- Visual impairment is a relatively low-incidence disability, but it frequently has a high impact
- There is considerable range of needs amongst people who have visual impairment
What is visual impairment?
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Visual impairment – where a person has sight loss that cannot be fully corrected using glasses or contact lenses.
Visual impairment may be congenital (present from birth) or acquired (develops after birth). Several causes of visual impairment are age-related, e.g. cataract, glaucoma and macular degeneration. Visual impairment is therefore more common in the elderly than in children.
Role of speech and language therapy for visual impairment
Speech and language therapy contributes by advising and supporting the family, carers and other practitioners, concerning the communication of people who have visual impairment.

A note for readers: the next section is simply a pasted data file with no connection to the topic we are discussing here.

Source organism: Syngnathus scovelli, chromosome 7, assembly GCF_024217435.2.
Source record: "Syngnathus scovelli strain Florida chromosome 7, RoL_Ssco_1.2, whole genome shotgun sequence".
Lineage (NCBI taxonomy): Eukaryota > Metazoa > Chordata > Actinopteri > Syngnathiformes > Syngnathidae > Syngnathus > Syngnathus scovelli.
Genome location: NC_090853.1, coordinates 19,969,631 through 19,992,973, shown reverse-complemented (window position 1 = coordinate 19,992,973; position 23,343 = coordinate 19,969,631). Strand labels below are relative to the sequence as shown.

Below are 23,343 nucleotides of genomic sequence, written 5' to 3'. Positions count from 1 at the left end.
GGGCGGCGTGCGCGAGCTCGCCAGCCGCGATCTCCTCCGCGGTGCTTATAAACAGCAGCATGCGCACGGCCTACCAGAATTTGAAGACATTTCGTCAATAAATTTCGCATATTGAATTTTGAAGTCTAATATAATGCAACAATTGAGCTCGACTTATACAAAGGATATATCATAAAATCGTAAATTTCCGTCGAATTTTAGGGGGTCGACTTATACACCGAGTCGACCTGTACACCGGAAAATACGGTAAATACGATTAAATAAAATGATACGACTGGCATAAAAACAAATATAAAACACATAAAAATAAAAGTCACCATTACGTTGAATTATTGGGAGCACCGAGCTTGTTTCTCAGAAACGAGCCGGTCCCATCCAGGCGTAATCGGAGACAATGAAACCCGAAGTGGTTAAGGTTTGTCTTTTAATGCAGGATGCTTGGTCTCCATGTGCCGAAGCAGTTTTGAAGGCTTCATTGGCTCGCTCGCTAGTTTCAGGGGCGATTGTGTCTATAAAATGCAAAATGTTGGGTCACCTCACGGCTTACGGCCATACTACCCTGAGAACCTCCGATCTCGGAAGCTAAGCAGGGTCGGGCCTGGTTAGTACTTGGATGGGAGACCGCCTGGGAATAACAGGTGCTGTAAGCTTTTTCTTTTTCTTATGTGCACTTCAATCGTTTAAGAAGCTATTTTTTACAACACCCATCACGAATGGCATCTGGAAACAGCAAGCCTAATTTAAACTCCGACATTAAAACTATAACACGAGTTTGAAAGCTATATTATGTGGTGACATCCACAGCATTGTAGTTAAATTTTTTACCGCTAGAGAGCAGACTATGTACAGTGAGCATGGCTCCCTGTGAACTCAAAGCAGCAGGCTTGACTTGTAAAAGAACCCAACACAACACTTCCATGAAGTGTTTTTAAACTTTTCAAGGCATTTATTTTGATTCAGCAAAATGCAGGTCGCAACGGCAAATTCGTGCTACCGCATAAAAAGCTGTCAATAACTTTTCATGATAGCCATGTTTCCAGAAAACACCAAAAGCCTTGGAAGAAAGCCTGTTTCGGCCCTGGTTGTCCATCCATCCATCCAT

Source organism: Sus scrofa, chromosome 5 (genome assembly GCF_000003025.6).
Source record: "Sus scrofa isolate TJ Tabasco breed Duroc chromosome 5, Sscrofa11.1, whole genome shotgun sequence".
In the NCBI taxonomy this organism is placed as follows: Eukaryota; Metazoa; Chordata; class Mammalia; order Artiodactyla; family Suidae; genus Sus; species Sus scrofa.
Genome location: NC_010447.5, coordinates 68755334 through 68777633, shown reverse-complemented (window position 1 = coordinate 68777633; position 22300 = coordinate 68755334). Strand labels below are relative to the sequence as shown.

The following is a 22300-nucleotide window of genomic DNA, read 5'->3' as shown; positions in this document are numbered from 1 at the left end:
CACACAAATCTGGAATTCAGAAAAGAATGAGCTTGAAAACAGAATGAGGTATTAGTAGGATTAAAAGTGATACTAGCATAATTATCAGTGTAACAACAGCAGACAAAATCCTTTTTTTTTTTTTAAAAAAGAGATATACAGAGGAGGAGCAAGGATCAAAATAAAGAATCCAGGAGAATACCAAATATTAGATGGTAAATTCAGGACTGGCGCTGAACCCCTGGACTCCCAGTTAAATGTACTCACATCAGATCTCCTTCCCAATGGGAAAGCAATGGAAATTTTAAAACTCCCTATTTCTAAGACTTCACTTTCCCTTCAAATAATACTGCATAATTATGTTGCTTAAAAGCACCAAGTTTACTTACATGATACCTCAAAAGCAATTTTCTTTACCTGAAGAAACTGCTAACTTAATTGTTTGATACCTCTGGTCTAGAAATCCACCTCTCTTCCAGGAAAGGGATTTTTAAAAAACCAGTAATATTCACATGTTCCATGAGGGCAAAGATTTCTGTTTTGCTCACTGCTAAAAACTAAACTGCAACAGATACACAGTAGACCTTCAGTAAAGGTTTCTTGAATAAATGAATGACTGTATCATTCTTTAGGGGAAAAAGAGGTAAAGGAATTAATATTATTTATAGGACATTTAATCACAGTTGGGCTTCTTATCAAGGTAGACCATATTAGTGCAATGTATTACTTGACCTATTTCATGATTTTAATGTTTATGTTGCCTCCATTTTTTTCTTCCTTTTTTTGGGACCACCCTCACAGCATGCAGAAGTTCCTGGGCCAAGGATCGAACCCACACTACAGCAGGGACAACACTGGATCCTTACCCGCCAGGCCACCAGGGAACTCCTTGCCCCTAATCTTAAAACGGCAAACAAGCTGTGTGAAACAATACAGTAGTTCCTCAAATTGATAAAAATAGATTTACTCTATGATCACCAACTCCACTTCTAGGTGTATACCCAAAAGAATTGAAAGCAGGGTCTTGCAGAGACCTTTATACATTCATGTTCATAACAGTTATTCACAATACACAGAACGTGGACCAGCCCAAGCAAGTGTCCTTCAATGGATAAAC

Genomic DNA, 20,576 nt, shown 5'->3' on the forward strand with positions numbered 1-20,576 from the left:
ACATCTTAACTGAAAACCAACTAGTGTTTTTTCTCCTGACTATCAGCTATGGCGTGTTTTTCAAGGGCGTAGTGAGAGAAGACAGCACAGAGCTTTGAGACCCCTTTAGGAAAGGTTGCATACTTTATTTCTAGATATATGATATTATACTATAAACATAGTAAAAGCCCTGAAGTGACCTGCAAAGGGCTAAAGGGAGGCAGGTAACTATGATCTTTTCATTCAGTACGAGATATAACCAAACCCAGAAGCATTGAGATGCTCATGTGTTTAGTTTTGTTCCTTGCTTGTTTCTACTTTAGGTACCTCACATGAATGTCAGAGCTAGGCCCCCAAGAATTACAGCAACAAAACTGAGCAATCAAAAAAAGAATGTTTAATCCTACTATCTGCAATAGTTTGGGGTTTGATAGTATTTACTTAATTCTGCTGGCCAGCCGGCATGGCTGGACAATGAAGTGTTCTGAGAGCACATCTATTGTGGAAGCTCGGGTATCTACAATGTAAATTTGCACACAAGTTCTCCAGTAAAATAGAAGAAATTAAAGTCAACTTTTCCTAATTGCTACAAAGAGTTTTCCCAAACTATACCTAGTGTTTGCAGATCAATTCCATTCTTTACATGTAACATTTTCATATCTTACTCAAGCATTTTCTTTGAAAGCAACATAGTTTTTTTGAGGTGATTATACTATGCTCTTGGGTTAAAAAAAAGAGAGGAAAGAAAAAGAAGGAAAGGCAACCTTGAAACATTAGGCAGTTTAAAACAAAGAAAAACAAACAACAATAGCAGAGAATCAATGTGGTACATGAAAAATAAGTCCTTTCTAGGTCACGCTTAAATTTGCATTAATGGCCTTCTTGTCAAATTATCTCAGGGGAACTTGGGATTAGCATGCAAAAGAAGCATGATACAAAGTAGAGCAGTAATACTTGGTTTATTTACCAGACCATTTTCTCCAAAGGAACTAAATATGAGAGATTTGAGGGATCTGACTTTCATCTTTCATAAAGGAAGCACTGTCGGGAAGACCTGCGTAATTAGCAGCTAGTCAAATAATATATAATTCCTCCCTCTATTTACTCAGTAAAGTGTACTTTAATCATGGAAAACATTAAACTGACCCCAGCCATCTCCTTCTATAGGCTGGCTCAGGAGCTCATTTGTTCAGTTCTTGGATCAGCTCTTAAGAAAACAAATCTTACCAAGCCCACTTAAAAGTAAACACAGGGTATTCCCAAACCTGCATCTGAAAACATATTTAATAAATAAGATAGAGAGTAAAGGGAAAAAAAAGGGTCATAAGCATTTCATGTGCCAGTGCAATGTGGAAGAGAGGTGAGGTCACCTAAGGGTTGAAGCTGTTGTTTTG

Many people who have a learning disability and/or physical disabilities also have visual impairment, and dysphagia is common in this group. Speech and language therapy promotes safe and enjoyable eating, drinking and swallowing in these people.
Related Topic Areas
- Blind Children UK
- Look: National Federation of Families with Visually Impaired Children
- Royal National Institute of Blind People (RNIB)
- Scottish Sensory Centre
- SeeAbility – works with people who have sight loss and other disabilities, including learning and physical disabilities, mental health difficulties, acquired brain injury and life limiting conditions
- Visionary – membership organisation for local sight loss charities, sometimes known as local societies or associations for blind and partially sighted people. The website has a search facility using postcodes to identify the nearest local organisation.